Theo is much smarter than that, that’s why he has the job and nobody on here does. If people on this message board were in charge they would run this club into the ground quicker than you could say Lou Brock.

      Who says we won’t be competitive in 2013. By trading Garza, you’re really putting the starting pitching in serious jeopardy. Pitching takes much longer to develop. With Dempster, Zambrano and Garza gone, your not going to be competitive in 2 or 3 years , try 5 or 6 years.

    • Lou

      It actually doesn’t make sense for the Padres. They just gave up a guy in Latos cost controlled for four years to pay on the high side of arbitration years for Garza, close to when he’s a FA….and they’re not there yet (the Padres) in the competitive sense. Granted, the got quite a haul for Latos. I’ll give them that.

      • http://www.bleachernation.com Brett

        As noted in the post, trading for and keeping Garza doesn’t make much sense for the Padres. But no one believes that’s their plan.

        • Lou

          No offense, Brett, hopefully by saying this but I’m totally aware of this. The idea that no one believes that that is their plan is just wrong though. You have media across the board saying a swap of Garza for Rizzo could be in the offing. Some of the media don’t even mention a three team trade with the Rangers, especially when the speculation initially began. You’d think national media insiders would be smarter than that.

          • http://www.bleachernation.com Brett

            I guess what I mean is, the Padres aren’t just looking to pick up Garza to improve their pitching staff for a 2012 run (obviously the Latos deal demonstrates that). It’s conceivable that they’d acquire and then keep Garza if they received enough salary relief, but that raises its own strange issues.

            My point only is this: the idea that the Padres would trade a bunch of prospects for Garza, so that they could keep and use Garza in 2012 and 2013 (when he’s under control), doesn’t make sense to me or anyone else who sits down and thinks about it.

            • Lou

              I wish you could tell others in the media that. Some of the headlines surrounding this trade speculation are odd with regards to what you’re saying and seem to imply something opposite.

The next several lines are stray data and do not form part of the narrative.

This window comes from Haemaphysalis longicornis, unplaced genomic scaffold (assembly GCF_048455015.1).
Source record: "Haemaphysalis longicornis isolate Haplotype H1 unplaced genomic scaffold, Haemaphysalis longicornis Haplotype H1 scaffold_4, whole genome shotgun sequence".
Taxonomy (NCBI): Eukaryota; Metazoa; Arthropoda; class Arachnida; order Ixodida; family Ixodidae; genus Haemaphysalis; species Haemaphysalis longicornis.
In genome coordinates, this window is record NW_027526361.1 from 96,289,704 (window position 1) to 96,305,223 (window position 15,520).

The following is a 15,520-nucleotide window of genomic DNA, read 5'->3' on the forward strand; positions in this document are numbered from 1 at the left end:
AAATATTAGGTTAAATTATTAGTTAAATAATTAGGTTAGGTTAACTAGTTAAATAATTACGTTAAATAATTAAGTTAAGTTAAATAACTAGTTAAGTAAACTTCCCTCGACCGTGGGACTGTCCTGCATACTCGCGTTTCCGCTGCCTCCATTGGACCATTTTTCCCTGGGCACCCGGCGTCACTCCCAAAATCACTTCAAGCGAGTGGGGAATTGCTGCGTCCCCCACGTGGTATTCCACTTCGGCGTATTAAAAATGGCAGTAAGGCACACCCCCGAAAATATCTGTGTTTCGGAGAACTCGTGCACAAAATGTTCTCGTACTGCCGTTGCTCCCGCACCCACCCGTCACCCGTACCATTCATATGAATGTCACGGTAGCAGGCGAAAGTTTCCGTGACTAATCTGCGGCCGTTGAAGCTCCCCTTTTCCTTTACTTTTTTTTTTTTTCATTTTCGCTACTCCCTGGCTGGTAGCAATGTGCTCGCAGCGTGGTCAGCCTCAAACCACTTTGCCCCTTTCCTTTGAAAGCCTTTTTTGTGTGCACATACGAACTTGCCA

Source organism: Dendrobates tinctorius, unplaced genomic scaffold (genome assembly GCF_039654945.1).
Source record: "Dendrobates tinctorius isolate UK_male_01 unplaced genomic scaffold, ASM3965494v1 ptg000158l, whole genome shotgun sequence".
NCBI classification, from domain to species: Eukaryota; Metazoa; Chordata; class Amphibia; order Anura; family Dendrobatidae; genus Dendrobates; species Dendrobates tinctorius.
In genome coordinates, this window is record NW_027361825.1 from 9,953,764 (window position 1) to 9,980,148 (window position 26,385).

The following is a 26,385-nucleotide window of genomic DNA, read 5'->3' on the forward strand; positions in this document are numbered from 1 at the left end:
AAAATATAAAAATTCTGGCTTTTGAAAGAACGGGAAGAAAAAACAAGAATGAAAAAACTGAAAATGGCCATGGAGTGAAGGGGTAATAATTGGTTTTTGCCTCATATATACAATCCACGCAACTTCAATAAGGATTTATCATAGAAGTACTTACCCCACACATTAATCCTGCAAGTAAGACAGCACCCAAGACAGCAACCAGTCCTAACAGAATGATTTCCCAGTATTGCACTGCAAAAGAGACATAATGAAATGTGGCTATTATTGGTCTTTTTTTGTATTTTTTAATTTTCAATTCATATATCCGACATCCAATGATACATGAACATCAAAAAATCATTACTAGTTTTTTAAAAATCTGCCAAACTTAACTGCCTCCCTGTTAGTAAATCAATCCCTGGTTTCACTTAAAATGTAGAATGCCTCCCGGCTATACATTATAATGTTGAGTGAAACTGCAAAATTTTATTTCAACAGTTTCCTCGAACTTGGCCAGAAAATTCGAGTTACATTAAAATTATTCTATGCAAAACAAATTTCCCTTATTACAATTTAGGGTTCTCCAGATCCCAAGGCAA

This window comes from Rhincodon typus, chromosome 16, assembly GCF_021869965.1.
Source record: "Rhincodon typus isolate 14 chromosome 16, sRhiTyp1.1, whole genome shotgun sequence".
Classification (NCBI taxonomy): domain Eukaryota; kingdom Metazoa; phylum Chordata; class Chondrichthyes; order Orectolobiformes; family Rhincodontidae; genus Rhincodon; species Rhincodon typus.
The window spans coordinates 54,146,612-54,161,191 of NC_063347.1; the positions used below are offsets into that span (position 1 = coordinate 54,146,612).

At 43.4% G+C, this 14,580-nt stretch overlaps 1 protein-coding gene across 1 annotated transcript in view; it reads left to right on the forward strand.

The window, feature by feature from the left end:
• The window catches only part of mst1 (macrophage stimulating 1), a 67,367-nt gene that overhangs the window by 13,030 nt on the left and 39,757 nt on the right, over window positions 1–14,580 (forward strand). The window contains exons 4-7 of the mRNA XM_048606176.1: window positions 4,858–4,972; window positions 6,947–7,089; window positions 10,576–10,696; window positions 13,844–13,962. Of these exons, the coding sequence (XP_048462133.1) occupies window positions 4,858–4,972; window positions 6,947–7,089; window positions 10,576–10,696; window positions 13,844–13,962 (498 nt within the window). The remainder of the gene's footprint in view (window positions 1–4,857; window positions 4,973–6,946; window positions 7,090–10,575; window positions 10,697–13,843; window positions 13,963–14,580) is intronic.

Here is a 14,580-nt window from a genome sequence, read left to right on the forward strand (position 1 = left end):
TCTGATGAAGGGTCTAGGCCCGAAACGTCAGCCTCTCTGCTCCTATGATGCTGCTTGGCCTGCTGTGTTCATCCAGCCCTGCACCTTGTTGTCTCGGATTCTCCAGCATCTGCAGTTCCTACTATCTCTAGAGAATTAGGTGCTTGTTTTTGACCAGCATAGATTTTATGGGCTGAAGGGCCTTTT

• http://www.bleachernation.com Brett

                I can only tell folks what I know. I’m sure folks in the media are hearing different things from different sources – there’s always a little bit of “telephone” involved in these things, and sources aren’t always perfect. Throw in the fact that teams talk about dozens of names in all trade talks, and the fact that 95% of trade talks result in no deal, and there’s bound to be conflicting reports. Heck, just look at the Darvish and Fielder reports.

  • Dukie11

    I agree, Garza is a very good starting pitcher, but he is not untouchable by any means. In this particular trade market, with Texas as desperate as they are, why not try to make this happen. Get yourself several solid options to rebuild around. Options from a farm system that your GM, who we all agree is very capable, happens to be an expert on. Garza will be considerably older when we are ready to compete and with how competitive he is, he will probably be banged up by then. If you can stockpile as much young talent as possible and then let those that are worthy rise to the top, you have built a foundation. One solid starting pitcher is not a foundation. Once the foundation is in place, we can use our considerable resources to fill in the spots where prospects couldn’t. Maybe even sign the “Garza” of that years free agency class.

    • Jeff

      Your assuming Texas is that desperate!

      Nolan Ryan and Jon Daniels seem like pretty cool customers, and I don’t see them making rash decisions.

      If they aren’t in the running for Darvish, I bet they might make a sneak run for Fielder, just like they did with Beltre last year.

      • Dukie11

        I am not sure of Texas’ intentions, just going by the fact that it sounds like they’re interested and Garza seems like a guy that Ryan might like. The Padres just got a host of good prospects and some of them now at the same positions as their other best prospects, so it seems to make sense for San Diego. It certainly makes sense for us because we have an insider who knows more about San Diego’s prospects than Texas’, so if we are going to gamble our best asset, might as well do it with San Diego who we know.

  • Bren

    I’m not asking for any names, Brett, but might I ask how you have these connections?

    • http://www.bleachernation.com Brett

      Folks have reached out to me over the years, and, over multiple conversations and “tips,” have demonstrated a modicum of reliability. Fortunately for me, if you run a moderately decent rumor blog for a long enough time, folks seek you out. Some people enjoy being anonymous sources (and I enjoy and appreciate them).

      • Bren

        Interesting….well I hope they’re right, Rizzo would be an exciting addition

      • Dougy D

        Sounds like someone still has their lawyer shoes on. Just kidding. I wouldn’t want to jeopardize losing any sources either.

  • Matt

    Jeff, the Rangers are willing to make a trade with us for Garza. That trade is better suited for the Padres. The Padres have components that are better suited for us. If we trade Garza to the Padres, it is only because he is ending up in Texas. They would want two elite pitching prospects imo. Two that would be better than what we are getting. That is what they are hoping for. We want atleast one top pitching prospect, and an upside pitching prospect, plus the first basemen. That is why we would make that trade. On top of that, you have a group of people that are very comfortable with the prospects we are getting, so they would have a very solid understanding of what they are getting themselves into. Even moreso than you or I.